Ukraine's political turmoil began last November, when then-President Yanukovych, citing pressure from Moscow, delayed plans to sign a so-called association agreement with the European Union, a move that would have strengthened Kiev's trade relations with Europe and eased travel restrictions. The decision triggered massive demonstrations -- dubbed Euromaidan -- that ultimately forced Yanukovych from power and set the stage for Russia's annexation of Crimea. The crisis has deepened in recent weeks as pro-Russian militants seized control of government buildings in several cities in eastern Ukraine.

Yanukovych -- who has since taken refuge in Russia -- issued a statement Monday urging Ukrainian troops not to follow the "criminal orders" from Kiev's transitional leaders and advised Ukrainians to back Putin's call for reconstituting the country as a federation. He called for the holding of regional referendums on federation before the country's May 25 elections. "This is the only way to preserve the integrity of Ukraine," he said. "If this is not done, our country will be threatened with fragmentation.… A civil war would be more likely."

Photo: Genya Savilov/ AFP/Getty Images

National Security

Chemical Weapons Progress in Syria Clouded by New Allegations

Syrian President Bashar al-Assad has gotten rid of 80 percent of his chemical weapons, and is increasingly likely to hit a key deadline for the elimination of his entire arsenal by the end of the month. That good news is being partially overshadowed, however, by growing signs that Assad is still waging chemical attacks on communities in rebel-held areas of the country.

In a briefing at the State Department, spokeswoman Jen Psaki said the United States has indications that a chemical attack, most likely chlorine, occurred in Syria earlier this month. "We have indications of the use of a toxic industrial chemical" in the rebel-held town of Kfar Zeita, she said. "We are examining allegations that the government was responsible."

The official statement, while withholding final judgement, gives a veneer of credibility to long-running allegations by Syrian opposition activists that regime helicopters mounted a chlorine gas attack on the town of Kfar Zeita on April 11 and 12. Online videos posted by rebel activists at the time showed ghost-white adults and children struggling to breath in a field hospital. Syrian rebels say the incident injured dozens and is Assad's fourth such chemical attack in the past month alone.

The State Department comment follows a statement on Sunday by French President Francois Hollande that he has "information" that the Assad regime has continued to attack his people using chemicals weapons. Israel, another close U.S. ally, has also accused the regime of mounting new chemical strikes in the outskirts of Damascus on March 27.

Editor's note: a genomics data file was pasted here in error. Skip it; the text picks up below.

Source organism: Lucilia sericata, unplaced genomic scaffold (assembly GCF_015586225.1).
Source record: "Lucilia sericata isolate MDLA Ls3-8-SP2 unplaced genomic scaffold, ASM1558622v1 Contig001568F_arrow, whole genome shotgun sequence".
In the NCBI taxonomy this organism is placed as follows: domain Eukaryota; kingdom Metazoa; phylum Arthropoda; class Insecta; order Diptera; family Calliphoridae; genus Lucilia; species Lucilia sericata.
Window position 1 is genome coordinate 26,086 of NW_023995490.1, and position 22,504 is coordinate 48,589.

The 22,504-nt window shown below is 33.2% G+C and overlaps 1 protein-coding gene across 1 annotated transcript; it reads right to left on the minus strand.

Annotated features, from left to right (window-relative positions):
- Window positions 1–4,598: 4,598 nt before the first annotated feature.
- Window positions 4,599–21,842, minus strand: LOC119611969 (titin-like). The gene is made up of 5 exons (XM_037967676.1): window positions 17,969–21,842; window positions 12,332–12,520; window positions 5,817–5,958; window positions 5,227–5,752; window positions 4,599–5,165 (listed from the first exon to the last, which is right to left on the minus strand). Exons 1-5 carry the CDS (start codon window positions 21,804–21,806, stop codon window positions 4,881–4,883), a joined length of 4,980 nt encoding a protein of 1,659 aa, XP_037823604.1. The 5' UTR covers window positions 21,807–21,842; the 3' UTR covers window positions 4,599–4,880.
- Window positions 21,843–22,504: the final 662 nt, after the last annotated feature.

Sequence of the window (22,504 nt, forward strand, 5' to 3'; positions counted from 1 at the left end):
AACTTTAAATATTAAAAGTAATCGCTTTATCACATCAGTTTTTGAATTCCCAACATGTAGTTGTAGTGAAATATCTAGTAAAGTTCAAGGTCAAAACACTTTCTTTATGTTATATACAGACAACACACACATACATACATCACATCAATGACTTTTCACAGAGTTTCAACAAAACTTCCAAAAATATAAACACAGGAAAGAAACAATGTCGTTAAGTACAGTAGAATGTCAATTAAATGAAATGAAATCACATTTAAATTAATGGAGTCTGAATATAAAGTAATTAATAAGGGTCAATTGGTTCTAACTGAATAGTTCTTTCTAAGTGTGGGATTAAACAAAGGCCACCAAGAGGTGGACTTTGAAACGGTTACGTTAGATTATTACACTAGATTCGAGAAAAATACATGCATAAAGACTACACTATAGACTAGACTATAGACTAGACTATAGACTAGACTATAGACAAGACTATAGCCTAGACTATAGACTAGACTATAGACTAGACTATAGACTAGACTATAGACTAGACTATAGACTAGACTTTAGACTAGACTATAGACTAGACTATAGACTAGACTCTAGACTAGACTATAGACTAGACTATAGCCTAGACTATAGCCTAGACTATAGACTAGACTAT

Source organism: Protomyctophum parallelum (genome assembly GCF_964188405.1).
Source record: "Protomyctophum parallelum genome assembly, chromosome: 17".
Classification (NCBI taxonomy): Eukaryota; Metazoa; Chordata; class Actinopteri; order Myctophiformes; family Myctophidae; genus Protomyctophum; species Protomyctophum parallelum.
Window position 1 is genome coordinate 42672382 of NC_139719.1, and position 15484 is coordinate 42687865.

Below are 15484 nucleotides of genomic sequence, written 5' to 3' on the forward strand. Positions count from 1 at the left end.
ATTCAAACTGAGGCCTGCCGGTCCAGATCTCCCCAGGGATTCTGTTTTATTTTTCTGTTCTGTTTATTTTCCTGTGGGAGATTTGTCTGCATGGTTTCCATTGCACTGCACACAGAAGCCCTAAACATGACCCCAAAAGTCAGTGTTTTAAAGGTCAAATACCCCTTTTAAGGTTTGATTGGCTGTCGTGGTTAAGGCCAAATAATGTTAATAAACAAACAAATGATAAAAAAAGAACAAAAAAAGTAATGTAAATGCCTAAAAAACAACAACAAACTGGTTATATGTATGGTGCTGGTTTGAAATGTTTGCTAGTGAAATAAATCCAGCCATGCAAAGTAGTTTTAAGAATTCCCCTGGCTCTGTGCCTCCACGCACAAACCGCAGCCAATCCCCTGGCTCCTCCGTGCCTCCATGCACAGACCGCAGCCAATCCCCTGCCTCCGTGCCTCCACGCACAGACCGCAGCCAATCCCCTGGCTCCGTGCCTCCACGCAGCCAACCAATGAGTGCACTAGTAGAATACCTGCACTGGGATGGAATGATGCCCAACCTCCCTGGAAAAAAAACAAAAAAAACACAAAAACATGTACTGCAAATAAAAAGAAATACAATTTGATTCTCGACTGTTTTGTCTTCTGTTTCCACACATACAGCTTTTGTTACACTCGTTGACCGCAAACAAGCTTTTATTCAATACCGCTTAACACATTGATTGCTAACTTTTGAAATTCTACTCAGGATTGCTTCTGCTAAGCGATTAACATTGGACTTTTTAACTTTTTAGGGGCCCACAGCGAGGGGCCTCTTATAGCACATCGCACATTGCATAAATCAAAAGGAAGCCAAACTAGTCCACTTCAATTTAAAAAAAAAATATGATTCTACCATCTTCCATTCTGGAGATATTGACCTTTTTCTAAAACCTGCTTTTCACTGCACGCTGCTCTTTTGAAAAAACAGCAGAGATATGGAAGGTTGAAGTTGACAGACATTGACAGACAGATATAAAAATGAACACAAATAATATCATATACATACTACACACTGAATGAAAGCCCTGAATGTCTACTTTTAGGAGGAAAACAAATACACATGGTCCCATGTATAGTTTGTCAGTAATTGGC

"We have a few elements of information but I do not have the proof," Hollande told the Europe 1 radio station. "What I do know is what we have seen from this regime is the horrific methods it is capable of using and the rejection of any political transition."

Psaki gave no indication that the U.S. was investigating whether the attack was carried out by the rebels, which the Assad regime blames for the early April incident in Hama province, more than 120 miles north of Damascus.

If Monday's allegations about a new Assad chemical weapons attack prove accurate, they will cast a dark cloud over the September 2013 agreement that called for Assad to relinquish his chemical weapons to avert American military strikes designed to punish him for a massive chemical weapons attack in the city of Ghouta in August that killed hundreds of Syrians.

Under the revisited terms of the deal, Assad was supposed to remove or destroy his entire chemical arsenal by April 2014. That goal seemed unlikely to be met even a few weeks ago but the Organization for the Prohibition of Chemical Weapons, the international body tasked with overseeing the elimination of Assad's arsenal, reported Sunday that 80 percent of Syria's chemical weapons material "has been removed or destroyed in-country." That positive news means Damascus may surprise Western observers and actually forfeit its chemical weapons on time.

Critics of the September deal seized on Monday's State Department announcement to accuse both Assad and his patrons in Moscow of violating the terms of the deal and call for new measures against Damascus. "If substantiated, it is clear that such attacks violate the spirit of the U.S. agreement with Russia for the destruction of Syria's chemical weapons and the Assad regime must finally be held accountable for it [sic] actions," Arizona Republican Senator John McCain said in a statement.

During the briefing, Psaki said the United States is collecting information on the attack and will share that information with other countries and the OPCW. Earlier in April, U.S. ambassador to the United Nations Samantha Power said that allegations surrounding the Kfar Zeita attacks were thus far "unsubstantiated."

Regardless of the veracity of the potential new chemical attack, Syria's brutal civil war shows no signs of winding down. The conflict, now in its fourth year, has killed at least 150,000 people, according to some estimates. The vast majority of those deaths came at the hands of  conventional weapons, but in recent months, opposition activists have held up a range of materials and YouTube videos purportedly showing chemical attacks by the regime. President Obama has called the use of such weapons a "red line." Assad has crossed it once. The question is whether he has done so again -- and what, if anything, Washington and its allies might do in response.